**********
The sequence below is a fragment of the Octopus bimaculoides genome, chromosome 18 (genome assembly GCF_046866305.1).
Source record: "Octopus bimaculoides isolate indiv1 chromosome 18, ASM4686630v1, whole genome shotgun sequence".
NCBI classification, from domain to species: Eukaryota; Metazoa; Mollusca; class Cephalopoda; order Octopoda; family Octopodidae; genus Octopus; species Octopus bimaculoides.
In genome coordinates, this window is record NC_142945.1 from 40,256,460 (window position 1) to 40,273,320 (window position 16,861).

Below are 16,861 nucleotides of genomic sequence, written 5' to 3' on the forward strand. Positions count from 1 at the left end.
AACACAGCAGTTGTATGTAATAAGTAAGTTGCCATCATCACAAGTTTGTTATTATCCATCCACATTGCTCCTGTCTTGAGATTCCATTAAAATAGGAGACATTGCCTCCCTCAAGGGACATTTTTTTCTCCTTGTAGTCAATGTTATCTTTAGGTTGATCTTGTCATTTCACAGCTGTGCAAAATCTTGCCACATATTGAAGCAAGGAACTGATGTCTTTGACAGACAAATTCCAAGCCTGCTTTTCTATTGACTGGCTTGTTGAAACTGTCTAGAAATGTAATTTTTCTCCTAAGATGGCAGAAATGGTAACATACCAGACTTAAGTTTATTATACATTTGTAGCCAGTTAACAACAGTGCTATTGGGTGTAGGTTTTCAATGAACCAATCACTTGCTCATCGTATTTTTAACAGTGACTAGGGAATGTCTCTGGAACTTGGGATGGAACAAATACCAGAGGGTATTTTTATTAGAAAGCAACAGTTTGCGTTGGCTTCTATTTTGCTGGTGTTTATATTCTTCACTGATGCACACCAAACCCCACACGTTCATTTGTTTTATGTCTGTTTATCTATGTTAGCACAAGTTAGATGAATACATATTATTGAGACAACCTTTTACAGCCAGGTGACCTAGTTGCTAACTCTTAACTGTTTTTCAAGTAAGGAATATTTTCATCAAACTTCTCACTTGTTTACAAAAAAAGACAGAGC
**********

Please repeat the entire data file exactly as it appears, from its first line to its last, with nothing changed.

The sequence below is a fragment of the Octopus bimaculoides genome, chromosome 18 (genome assembly GCF_046866305.1).
Source record: "Octopus bimaculoides isolate indiv1 chromosome 18, ASM4686630v1, whole genome shotgun sequence".
NCBI classification, from domain to species: Eukaryota; Metazoa; Mollusca; class Cephalopoda; order Octopoda; family Octopodidae; genus Octopus; species Octopus bimaculoides.
In genome coordinates, this window is record NC_142945.1 from 40,256,460 (window position 1) to 40,273,320 (window position 16,861).

Below are 16,861 nucleotides of genomic sequence, written 5' to 3' on the forward strand. Positions count from 1 at the left end.
AACACAGCAGTTGTATGTAATAAGTAAGTTGCCATCATCACAAGTTTGTTATTATCCATCCACATTGCTCCTGTCTTGAGATTCCATTAAAATAGGAGACATTGCCTCCCTCAAGGGACATTTTTTTCTCCTTGTAGTCAATGTTATCTTTAGGTTGATCTTGTCATTTCACAGCTGTGCAAAATCTTGCCACATATTGAAGCAAGGAACTGATGTCTTTGACAGACAAATTCCAAGCCTGCTTTTCTATTGACTGGCTTGTTGAAACTGTCTAGAAATGTAATTTTTCTCCTAAGATGGCAGAAATGGTAACATACCAGACTTAAGTTTATTATACATTTGTAGCCAGTTAACAACAGTGCTATTGGGTGTAGGTTTTCAATGAACCAATCACTTGCTCATCGTATTTTTAACAGTGACTAGGGAATGTCTCTGGAACTTGGGATGGAACAAATACCAGAGGGTATTTTTATTAGAAAGCAACAGTTTGCGTTGGCTTCTATTTTGCTGGTGTTTATATTCTTCACTGATGCACACCAAACCCCACACGTTCATTTGTTTTATGTCTGTTTATCTATGTTAGCACAAGTTAGATGAATACATATTATTGAGACAACCTTTTACAGCCAGGTGACCTAGTTGCTAACTCTTAACTGTTTTTCAAGTAAGGAATATTTTCATCAAACTTCTCACTTGTTTACAAAAAAAGACAGAGC